HAProxy, Backend, ZEO container example#

This example is a very simple setup with one or more backend instances accessing a ZEO server and data being persisted in a Docker volume.

HAProxy is used for load balancing in this example. We will use the image plone/plone-haproxy.

Setup#

Create a directory for your project, and inside it create a docker-compose.yml file that starts your Plone instance and the ZEO instance with volume mounts for data persistence.

version: "3"
services:

  lb:
    image: plone/plone-haproxy
    depends_on:
    - backend
    ports:
    - "8080:8080"
    - "1936:1936"
    environment:
      FRONTEND_PORT: "8080"
      BACKENDS: "backend"
      BACKENDS_PORT: "8080"
      DNS_ENABLED: "True"
      HTTPCHK: "GET /"
      INTER: "5s"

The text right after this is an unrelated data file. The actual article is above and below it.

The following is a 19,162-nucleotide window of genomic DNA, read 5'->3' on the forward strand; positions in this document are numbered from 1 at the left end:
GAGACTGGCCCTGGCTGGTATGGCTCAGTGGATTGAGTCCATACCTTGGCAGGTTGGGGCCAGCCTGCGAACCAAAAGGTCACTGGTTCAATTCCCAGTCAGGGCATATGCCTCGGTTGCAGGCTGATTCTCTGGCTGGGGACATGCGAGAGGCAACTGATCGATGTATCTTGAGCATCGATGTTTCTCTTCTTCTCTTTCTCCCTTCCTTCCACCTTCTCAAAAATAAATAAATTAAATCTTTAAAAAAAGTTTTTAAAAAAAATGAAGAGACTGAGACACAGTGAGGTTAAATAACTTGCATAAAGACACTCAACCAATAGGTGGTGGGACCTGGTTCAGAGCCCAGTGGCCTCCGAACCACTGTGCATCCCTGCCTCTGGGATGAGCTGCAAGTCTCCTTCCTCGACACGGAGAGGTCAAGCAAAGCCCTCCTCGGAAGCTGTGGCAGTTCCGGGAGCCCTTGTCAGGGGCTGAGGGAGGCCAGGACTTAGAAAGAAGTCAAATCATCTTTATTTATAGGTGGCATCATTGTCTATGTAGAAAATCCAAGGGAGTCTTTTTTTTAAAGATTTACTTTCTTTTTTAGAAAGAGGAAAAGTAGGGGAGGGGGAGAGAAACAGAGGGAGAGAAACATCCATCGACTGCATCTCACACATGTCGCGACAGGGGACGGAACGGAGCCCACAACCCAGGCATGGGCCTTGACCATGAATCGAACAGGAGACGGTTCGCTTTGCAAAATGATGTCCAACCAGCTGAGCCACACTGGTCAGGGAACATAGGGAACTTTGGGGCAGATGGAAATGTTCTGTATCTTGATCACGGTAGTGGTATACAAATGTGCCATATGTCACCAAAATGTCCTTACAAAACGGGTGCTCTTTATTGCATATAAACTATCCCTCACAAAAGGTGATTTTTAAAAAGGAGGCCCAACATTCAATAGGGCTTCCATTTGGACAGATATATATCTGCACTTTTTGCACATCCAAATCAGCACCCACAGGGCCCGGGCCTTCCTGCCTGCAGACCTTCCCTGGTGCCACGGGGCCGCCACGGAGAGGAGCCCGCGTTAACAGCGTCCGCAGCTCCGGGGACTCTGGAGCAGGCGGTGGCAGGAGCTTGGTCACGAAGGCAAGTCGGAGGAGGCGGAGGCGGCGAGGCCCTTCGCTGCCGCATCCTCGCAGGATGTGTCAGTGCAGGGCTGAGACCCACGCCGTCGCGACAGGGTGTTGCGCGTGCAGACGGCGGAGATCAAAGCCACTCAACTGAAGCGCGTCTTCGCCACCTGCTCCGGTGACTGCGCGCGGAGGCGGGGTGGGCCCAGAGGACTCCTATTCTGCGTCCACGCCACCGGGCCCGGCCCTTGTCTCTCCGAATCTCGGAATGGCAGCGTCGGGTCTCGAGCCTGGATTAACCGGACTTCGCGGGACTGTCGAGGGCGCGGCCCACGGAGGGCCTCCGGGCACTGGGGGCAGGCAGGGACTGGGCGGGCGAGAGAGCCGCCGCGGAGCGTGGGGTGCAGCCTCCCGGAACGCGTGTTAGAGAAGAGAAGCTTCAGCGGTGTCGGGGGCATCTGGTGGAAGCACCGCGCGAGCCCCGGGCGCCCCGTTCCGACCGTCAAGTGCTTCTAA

LOG_LEVEL: "info"

  backend:
    image: plone/plone-backend:6.0.0b2
    restart: always
    environment:
      ZEO_ADDRESS: zeo:8100
    ports:
    - "8080"
    depends_on:
      - zeo

  zeo:
    image: plone/plone-zeo:latest
    restart: always
    volumes:
      - data:/data
    ports:
    - "8100"

volumes:
  data: {}

Build the project with multiple backends#

Run docker compose up -d --scale backend=4 from your project directory.

Access Plone via Browser#

Point your browser at http://localhost:8080. Login using the username and password combination of admin and admin. You should see the default Plone site creation page.

Access HAProxy Stats Page via Browser#

Point your browser at http://localhost:1936. Login using the username and password combination of admin and admin. You should see HAProxy statistics for your Plone cluster.

Shutdown and cleanup#

The command docker compose down removes the containers and default network, but preserves the Plone database.

The command docker compose down --volumes removes the containers, default network, and the Plone database.